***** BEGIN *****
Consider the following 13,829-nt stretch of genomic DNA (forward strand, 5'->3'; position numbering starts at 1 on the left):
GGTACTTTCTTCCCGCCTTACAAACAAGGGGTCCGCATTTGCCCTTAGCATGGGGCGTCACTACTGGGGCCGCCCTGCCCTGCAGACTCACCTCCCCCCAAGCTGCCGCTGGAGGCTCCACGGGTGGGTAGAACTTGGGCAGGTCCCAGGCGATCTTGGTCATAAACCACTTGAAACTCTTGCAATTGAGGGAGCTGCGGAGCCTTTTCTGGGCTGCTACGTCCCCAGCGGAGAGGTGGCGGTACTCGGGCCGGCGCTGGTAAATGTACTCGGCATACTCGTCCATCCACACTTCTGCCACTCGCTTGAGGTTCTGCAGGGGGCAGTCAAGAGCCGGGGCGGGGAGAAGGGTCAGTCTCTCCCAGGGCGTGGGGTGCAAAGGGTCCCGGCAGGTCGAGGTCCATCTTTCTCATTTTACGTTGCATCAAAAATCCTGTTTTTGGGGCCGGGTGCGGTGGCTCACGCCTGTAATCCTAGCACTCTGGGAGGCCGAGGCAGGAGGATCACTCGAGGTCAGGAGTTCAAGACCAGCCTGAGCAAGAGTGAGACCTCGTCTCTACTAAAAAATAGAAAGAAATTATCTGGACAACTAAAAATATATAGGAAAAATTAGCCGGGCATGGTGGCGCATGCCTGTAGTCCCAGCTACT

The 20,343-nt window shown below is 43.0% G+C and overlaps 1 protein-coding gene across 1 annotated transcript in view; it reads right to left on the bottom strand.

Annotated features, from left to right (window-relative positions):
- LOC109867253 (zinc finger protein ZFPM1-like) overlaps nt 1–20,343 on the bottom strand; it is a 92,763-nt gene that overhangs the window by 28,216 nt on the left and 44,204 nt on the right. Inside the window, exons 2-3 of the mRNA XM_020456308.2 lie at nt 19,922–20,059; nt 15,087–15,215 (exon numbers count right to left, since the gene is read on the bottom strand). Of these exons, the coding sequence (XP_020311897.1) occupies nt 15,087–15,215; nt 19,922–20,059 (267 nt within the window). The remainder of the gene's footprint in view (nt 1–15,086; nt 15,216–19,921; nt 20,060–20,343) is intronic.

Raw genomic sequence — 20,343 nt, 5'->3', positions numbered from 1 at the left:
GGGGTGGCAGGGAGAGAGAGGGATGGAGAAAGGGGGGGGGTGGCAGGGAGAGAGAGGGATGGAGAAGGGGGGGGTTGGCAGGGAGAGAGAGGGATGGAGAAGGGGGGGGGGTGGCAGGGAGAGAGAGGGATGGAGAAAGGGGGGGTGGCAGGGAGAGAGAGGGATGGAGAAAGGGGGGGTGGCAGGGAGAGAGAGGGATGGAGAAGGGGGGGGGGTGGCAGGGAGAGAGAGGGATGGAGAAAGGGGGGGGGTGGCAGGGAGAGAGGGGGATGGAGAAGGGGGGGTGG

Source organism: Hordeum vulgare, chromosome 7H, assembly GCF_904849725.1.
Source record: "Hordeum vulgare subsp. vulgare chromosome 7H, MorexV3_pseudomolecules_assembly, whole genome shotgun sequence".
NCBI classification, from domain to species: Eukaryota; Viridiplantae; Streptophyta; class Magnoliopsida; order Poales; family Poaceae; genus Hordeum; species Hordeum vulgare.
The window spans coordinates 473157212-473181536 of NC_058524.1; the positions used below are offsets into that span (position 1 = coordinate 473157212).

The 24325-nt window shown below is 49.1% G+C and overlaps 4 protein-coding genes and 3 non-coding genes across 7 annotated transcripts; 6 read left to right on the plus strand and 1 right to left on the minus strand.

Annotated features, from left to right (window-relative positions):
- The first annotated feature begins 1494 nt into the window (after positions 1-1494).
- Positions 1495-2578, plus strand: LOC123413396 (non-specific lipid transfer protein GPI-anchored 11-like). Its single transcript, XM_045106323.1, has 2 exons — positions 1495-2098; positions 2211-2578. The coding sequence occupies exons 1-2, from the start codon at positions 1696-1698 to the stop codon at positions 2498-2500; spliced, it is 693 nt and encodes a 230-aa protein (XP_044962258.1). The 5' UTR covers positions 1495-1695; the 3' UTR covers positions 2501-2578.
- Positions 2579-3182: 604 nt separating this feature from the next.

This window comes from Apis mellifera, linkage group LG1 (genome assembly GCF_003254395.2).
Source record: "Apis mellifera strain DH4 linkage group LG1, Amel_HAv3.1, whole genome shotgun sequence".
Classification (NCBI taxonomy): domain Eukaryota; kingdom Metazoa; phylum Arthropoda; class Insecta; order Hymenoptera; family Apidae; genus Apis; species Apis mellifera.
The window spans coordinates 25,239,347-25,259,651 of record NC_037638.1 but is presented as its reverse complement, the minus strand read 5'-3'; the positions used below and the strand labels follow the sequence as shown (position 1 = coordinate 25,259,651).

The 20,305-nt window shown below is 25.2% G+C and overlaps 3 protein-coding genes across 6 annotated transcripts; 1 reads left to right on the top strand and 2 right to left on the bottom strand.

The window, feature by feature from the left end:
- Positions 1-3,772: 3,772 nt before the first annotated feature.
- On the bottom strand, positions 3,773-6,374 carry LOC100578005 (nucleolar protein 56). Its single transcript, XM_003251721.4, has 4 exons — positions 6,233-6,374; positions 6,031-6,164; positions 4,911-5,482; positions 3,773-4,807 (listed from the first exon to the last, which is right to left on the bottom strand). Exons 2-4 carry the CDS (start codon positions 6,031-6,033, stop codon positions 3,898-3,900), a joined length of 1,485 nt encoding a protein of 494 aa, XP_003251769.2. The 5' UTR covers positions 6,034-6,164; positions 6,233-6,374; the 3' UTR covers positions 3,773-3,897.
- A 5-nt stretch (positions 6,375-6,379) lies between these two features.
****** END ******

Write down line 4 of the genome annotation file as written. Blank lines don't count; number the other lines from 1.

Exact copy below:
Annotated features, from left to right (window-relative positions):